What’s the impact of the pandemic on you, your company, your approach to doing business in the future? What practices emerged that you will continue even as restrictions are loosening?
The pandemic was a unique, once in a lifetime opportunity to reinvent the way we work at DNA. After a year of working remotely, we have demonstrated the ability to deliver exemplary work, win awards and make a profit for the agency, all without an office space. Pre-pandemic, we saw the office as the primary place where work got done. Post-pandemic, we see getting work done at the office secondary to it becoming a place for human connection and hub for unstructured collaboration.
For us, returning to the office is more than a return to work policy or a plan to get people back to their desks. We call it “Reinventing the Way We Work” because we believe the office of the future is fundamentally different post pandemic. In embracing a hybrid work model, we view the office as a place designed for human moments with our co-workers and distributed work for individual work time or more structured collaboration. What is a place designed for human moments? It is a place that fosters community, stimulates creativity and encourages connections between co-workers.
How has the call for equity, racial and social justice affected, honed or influenced your sense of responsibility as a company in terms of the content you create and/or your commitment to opening up opportunities for filmmaking talent from underrepresented backgrounds?
The call for equity, racial and social justice has refocused DNA. We realized though we often talked about inclusivity and fancied our agency as diverse, it was not well represented in our staff, our work, or our partners. Upon even more self-reflection and examination, we found that we fell pretty much in line with the industry as a whole: predominantly white staff servicing predominantly white clients.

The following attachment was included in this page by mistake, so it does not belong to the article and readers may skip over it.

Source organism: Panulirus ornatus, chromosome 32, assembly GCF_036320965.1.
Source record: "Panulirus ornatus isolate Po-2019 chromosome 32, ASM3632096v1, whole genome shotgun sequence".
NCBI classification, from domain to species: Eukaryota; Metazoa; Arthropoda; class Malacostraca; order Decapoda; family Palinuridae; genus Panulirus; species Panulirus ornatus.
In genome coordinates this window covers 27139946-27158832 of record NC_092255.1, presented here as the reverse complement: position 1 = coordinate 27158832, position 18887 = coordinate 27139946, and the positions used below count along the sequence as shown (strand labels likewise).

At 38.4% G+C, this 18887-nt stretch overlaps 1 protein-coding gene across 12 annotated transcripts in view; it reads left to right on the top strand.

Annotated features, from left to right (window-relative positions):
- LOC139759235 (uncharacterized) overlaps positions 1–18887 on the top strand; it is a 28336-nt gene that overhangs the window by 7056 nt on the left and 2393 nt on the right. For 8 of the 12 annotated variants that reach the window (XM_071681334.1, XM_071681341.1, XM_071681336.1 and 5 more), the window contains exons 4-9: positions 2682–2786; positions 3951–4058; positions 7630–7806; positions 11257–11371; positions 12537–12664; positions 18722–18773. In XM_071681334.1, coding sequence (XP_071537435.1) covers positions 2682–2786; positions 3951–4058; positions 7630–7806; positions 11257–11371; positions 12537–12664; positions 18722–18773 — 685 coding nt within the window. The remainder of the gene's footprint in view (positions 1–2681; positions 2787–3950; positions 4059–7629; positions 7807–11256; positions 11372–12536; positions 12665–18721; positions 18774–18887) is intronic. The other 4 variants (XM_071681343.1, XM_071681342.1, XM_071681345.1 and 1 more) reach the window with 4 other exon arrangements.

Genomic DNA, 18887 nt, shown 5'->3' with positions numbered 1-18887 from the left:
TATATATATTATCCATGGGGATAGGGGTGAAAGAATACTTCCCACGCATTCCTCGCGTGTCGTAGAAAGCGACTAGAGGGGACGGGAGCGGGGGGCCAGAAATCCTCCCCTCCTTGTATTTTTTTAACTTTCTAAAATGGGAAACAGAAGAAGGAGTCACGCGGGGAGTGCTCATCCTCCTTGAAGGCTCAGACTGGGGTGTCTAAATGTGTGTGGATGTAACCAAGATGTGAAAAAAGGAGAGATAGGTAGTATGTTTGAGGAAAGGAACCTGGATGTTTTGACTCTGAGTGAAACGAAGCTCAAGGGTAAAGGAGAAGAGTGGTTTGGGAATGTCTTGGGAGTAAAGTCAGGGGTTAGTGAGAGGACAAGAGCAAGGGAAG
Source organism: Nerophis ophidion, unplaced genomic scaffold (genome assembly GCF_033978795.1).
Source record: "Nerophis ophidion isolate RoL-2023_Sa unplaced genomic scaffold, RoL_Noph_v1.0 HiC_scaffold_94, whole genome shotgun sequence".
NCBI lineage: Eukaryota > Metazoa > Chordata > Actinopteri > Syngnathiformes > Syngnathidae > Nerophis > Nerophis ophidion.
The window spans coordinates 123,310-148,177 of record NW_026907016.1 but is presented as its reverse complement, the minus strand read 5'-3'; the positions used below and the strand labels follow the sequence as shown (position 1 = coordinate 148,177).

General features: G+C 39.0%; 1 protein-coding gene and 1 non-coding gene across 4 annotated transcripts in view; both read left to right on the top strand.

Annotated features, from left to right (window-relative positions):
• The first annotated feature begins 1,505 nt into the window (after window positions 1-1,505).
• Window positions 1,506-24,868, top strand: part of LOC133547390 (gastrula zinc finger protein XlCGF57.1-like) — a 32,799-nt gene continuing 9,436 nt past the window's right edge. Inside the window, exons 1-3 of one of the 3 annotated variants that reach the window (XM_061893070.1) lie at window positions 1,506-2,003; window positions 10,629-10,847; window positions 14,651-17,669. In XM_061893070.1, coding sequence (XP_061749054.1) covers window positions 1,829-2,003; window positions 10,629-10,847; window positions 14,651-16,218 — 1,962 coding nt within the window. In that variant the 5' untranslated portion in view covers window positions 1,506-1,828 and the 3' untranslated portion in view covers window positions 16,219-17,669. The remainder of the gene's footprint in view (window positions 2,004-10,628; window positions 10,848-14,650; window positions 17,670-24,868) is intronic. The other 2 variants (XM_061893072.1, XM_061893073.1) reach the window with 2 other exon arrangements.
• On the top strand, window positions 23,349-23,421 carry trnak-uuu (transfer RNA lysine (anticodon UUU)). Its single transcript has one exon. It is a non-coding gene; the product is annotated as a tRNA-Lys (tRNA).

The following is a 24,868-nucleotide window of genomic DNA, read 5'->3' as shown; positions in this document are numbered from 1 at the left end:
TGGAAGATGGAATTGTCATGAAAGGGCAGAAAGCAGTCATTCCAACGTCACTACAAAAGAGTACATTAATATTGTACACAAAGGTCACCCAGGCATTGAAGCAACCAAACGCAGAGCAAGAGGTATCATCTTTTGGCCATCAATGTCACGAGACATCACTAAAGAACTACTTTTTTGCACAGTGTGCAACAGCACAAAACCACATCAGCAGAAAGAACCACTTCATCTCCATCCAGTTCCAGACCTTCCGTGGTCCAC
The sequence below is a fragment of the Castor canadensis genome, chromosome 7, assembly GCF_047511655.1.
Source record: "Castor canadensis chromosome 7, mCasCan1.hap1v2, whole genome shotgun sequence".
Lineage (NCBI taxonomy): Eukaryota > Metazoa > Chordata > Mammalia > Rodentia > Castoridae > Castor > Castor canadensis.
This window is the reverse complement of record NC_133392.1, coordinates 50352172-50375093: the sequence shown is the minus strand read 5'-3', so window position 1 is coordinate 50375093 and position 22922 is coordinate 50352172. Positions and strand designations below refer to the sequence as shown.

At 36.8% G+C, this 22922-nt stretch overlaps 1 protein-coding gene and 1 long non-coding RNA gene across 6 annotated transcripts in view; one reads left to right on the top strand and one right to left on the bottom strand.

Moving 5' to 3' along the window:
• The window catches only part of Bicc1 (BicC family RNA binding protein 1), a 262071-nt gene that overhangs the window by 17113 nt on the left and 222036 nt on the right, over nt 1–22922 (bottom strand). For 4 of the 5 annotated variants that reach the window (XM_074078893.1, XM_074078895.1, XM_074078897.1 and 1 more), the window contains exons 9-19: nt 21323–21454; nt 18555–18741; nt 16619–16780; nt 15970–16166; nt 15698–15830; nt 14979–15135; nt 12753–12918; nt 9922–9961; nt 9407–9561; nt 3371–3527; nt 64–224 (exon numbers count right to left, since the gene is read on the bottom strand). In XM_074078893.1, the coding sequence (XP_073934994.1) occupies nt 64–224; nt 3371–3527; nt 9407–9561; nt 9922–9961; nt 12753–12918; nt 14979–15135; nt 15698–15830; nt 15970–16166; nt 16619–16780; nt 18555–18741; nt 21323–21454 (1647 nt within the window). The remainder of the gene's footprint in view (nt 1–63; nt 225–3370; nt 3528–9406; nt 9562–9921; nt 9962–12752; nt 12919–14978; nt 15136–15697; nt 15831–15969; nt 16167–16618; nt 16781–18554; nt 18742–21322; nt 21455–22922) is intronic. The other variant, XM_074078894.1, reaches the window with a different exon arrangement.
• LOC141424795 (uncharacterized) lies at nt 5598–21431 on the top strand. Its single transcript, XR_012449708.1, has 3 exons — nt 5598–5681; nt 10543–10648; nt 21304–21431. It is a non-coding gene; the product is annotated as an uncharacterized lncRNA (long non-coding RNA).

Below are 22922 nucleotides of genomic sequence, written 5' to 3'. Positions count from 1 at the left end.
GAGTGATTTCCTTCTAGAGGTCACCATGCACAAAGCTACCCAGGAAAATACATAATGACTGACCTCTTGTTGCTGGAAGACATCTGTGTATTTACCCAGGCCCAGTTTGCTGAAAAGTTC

Our changes started from the top. Our CEO, Alan Brown, and our President, Chris Witherspoon, laid down the gauntlet to everyone, “If we don’t live and breathe our values every day, they aren’t really values.” As an agency, we couldn’t just say, “We need to do better.” We needed to change our behavior right away if we wanted to positively impact our agency and industry.
This meant changing the way we recruit, interview, and hire along with who we work with — including clients, partners, and vendors. It meant intentionally providing access to talent from underrepresented backgrounds through mentorships, internships, virtual forums, our bidding process, and jobs. It meant looking at the content we make with a completely different lens.
We realize there is no finish line to becoming better, but it’s a journey we’re committed to taking.
What work (advertising, entertainment)--your own or others--struck a responsive chord with you and/or was the most effective creatively and/or strategically so far this year? Does any work stand out to you in terms of meshing advertising and entertainment?
There was a time when some people, established within the entertainment industry, stated that digital video would be the death of cinema. Really?!
This type of statement speaks volumes when we think in terms of providing access to underrepresented talent. Chloé Zhao, the director of the film “Nomadland” was unproven within the traditional entertainment network and, like many working outside the traditional system, did not have the same access or backing. What she and he partner did have was the freedom to write, shoot and produce a documentary, posing as a movie, about van life, while living in a van.
I don’t think that digital is the death of cinema, but if that were the case, is it the birth of something more? Freedom to think, work and create differently.
Side note, Zhao’s next film is “Eternals,” a two-hundred-million-dollar Marvel movie with Salma Hayek and Angelina Jolie, with her partner Joshua James Richards, operating the camera.